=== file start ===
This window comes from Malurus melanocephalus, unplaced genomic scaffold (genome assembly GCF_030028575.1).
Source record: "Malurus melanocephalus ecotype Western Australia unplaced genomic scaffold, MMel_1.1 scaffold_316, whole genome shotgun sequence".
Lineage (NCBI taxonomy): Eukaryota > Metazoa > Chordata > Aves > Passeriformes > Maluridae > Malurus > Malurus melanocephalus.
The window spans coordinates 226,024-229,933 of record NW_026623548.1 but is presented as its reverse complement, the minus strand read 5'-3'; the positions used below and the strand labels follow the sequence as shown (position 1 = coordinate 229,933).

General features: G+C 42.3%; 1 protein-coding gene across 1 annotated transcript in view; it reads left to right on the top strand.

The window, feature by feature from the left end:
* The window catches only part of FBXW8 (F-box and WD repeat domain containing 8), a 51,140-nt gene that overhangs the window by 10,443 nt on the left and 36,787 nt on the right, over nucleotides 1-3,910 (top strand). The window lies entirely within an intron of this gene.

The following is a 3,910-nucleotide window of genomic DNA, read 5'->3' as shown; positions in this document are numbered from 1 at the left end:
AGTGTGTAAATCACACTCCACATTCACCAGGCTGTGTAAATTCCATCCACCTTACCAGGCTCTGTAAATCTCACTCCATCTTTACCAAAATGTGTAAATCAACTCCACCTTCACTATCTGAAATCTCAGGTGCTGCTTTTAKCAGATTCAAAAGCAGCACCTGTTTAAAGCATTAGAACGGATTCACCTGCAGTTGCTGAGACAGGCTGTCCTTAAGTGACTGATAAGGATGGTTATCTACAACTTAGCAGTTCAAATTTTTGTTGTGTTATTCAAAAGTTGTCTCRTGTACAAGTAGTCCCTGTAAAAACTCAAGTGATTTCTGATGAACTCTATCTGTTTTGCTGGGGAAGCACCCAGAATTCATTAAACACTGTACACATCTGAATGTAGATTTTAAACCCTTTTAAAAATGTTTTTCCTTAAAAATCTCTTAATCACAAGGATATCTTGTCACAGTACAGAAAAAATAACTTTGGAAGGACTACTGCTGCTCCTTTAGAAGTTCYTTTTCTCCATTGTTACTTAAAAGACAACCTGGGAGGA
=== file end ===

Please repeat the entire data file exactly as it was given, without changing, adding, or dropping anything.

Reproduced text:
This window comes from Malurus melanocephalus, unplaced genomic scaffold (genome assembly GCF_030028575.1).
Source record: "Malurus melanocephalus ecotype Western Australia unplaced genomic scaffold, MMel_1.1 scaffold_316, whole genome shotgun sequence".
Lineage (NCBI taxonomy): Eukaryota > Metazoa > Chordata > Aves > Passeriformes > Maluridae > Malurus > Malurus melanocephalus.
The window spans coordinates 226,024-229,933 of record NW_026623548.1 but is presented as its reverse complement, the minus strand read 5'-3'; the positions used below and the strand labels follow the sequence as shown (position 1 = coordinate 229,933).

General features: G+C 42.3%; 1 protein-coding gene across 1 annotated transcript in view; it reads left to right on the top strand.

The window, feature by feature from the left end:
* The window catches only part of FBXW8 (F-box and WD repeat domain containing 8), a 51,140-nt gene that overhangs the window by 10,443 nt on the left and 36,787 nt on the right, over nucleotides 1-3,910 (top strand). The window lies entirely within an intron of this gene.

The following is a 3,910-nucleotide window of genomic DNA, read 5'->3' as shown; positions in this document are numbered from 1 at the left end:
AGTGTGTAAATCACACTCCACATTCACCAGGCTGTGTAAATTCCATCCACCTTACCAGGCTCTGTAAATCTCACTCCATCTTTACCAAAATGTGTAAATCAACTCCACCTTCACTATCTGAAATCTCAGGTGCTGCTTTTAKCAGATTCAAAAGCAGCACCTGTTTAAAGCATTAGAACGGATTCACCTGCAGTTGCTGAGACAGGCTGTCCTTAAGTGACTGATAAGGATGGTTATCTACAACTTAGCAGTTCAAATTTTTGTTGTGTTATTCAAAAGTTGTCTCRTGTACAAGTAGTCCCTGTAAAAACTCAAGTGATTTCTGATGAACTCTATCTGTTTTGCTGGGGAAGCACCCAGAATTCATTAAACACTGTACACATCTGAATGTAGATTTTAAACCCTTTTAAAAATGTTTTTCCTTAAAAATCTCTTAATCACAAGGATATCTTGTCACAGTACAGAAAAAATAACTTTGGAAGGACTACTGCTGCTCCTTTAGAAGTTCYTTTTCTCCATTGTTACTTAAAAGACAACCTGGGAGGA